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A Tradition Filled With Respect
Formal military burials are required by United States law for all the American heroes who served in the armed forces and were honorably discharged. This tradition includes a playing of Taps, the presentation of a United States flag to the family, and providing a grave marker. In some cases, the veteran is also honored with a 21-gun-salute and, for the most special of heroes, military pilots fly over a burial ceremony, their planes in rigid, close formation.
This program of honor for military veterans is, in many ways, unique to the world because of its scope: it includes all veterans even those whose deaths occur decades after their military service and are not remotely related to their service. Few, if any, other nations pay such endearing respect to everyone who serves in the armed forces.
Perhaps the most surprising part of this elaborate and expensive burial program administered by the Department of Veteran Affairs is that it has never been challenged by politicians and others interested in keeping expenses to a minimum. Even those who suggest sarcastically that the military can sometimes pay better attention to its dead than its living will typically not argue that the burial program should be eliminated. (Instead, of course, they argue for more benefits for living soldiers and veterans.) Showing a profound, deep respect for deceased veterans is just an unquestionable part of the way business is done in the United States.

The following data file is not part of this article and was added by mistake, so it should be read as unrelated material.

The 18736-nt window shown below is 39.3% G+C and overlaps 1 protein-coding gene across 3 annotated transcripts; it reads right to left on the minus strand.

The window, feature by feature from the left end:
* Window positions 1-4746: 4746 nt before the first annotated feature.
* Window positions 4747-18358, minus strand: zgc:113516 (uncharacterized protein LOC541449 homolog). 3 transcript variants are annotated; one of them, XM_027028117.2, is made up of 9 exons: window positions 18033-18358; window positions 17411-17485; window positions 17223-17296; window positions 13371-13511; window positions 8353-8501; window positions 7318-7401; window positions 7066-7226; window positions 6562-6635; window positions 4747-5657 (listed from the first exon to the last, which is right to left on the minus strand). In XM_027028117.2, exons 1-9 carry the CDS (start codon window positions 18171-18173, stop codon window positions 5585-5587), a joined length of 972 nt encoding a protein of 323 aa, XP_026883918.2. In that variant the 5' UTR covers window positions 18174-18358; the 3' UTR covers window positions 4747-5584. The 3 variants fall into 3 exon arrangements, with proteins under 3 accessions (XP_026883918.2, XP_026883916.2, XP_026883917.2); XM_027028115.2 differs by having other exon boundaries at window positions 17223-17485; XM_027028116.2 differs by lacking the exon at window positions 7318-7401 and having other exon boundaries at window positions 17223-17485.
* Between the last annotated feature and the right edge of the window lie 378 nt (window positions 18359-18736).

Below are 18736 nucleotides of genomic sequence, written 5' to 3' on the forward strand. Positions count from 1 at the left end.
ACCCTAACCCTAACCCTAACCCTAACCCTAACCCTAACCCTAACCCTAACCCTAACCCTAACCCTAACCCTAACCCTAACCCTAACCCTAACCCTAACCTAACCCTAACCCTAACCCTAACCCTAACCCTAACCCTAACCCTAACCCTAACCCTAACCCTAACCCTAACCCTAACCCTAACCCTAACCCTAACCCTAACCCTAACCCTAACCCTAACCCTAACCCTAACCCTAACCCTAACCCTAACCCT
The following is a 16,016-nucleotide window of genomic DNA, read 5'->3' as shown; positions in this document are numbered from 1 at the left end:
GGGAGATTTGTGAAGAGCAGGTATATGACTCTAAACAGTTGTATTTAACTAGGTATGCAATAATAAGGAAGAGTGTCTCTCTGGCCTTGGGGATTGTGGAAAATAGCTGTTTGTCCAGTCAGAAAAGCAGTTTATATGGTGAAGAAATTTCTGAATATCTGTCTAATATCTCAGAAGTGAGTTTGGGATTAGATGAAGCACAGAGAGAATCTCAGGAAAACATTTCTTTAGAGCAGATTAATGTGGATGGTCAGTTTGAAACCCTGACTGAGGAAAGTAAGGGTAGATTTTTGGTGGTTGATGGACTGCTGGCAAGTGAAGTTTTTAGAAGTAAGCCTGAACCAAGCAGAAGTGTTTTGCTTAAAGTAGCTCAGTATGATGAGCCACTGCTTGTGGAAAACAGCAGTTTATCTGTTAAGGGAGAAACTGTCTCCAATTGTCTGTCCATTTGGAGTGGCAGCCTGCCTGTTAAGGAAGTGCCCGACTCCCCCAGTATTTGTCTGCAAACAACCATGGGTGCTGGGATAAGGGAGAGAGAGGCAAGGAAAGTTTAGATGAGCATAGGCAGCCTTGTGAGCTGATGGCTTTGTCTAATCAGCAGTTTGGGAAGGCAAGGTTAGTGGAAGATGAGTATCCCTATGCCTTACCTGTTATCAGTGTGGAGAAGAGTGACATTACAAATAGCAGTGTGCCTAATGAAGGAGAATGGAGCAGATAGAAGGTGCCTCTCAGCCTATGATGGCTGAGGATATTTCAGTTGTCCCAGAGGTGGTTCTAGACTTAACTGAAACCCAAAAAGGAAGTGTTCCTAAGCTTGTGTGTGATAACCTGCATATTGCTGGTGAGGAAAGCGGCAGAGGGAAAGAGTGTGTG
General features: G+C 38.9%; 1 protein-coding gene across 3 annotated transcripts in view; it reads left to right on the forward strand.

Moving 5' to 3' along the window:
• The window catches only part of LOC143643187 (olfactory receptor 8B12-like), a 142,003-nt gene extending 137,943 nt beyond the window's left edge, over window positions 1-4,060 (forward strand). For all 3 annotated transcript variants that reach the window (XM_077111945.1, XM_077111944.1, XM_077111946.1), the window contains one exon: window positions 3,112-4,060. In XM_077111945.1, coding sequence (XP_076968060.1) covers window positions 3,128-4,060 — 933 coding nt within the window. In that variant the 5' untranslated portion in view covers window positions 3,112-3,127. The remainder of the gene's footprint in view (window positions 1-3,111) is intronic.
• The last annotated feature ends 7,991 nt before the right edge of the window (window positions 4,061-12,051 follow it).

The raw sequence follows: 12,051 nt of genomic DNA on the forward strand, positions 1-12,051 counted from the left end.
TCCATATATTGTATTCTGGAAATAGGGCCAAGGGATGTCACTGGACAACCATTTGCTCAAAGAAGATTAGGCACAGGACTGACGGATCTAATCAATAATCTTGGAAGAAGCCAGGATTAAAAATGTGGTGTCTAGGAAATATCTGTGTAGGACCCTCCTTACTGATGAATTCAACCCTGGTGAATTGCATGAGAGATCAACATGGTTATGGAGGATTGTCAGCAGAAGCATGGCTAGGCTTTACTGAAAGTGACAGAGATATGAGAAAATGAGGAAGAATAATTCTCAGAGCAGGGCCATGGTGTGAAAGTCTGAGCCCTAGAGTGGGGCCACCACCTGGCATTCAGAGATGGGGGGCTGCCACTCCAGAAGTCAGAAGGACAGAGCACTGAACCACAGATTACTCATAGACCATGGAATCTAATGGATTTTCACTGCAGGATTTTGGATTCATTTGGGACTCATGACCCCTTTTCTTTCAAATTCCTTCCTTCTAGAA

That said, there have been a handful of modifications in the tradition over the years aimed, obviously, at keeping the veterans burial program expenses in check. Here is a summary of the program's limitations:
First, of course, the program is not open to those who have been dishonorably discharged. And officials are keen to point out that this applies even if a soldier has been discharged more than once, and one or more of the discharges was honorable. Because the great majority of military discharges are honorable, this limitation cannot be said to translate into huge savings for the burial program, but it does result in some savings while also greatly enhancing the overall value of an honorable discharge.
Next, the rule has been limited as of 1981 to those who served at least two years on active duty (not counting, of course, those who were killed or injured on active duty). The vast majority of soldiers serve at least that long, but, again, this will result in some savings to the program.
Another interesting exclusion is for those families who had chosen to purchase a private headstone rather than accept the free marker provided by the family. In previous years those families were entitled to replace the private Veteran grave marker with a free one. As of December 27, 2001, however, that option no longer applies. The U.S. government will not replace privately-made markers for veterans who died after that date.
And, finally, veterans may no longer reserve spots in national cemeteries. Reservations made before 1962 are still honored today, but, for later deaths, space is provided only as available. With more than 120 large-scale veteran cemeteries across the United States, it is unlikely that space will run out for veterans in the next few decades, but this change in the rule gives the government options to close cemeteries as needed. And that could end up resulting in long-term savings.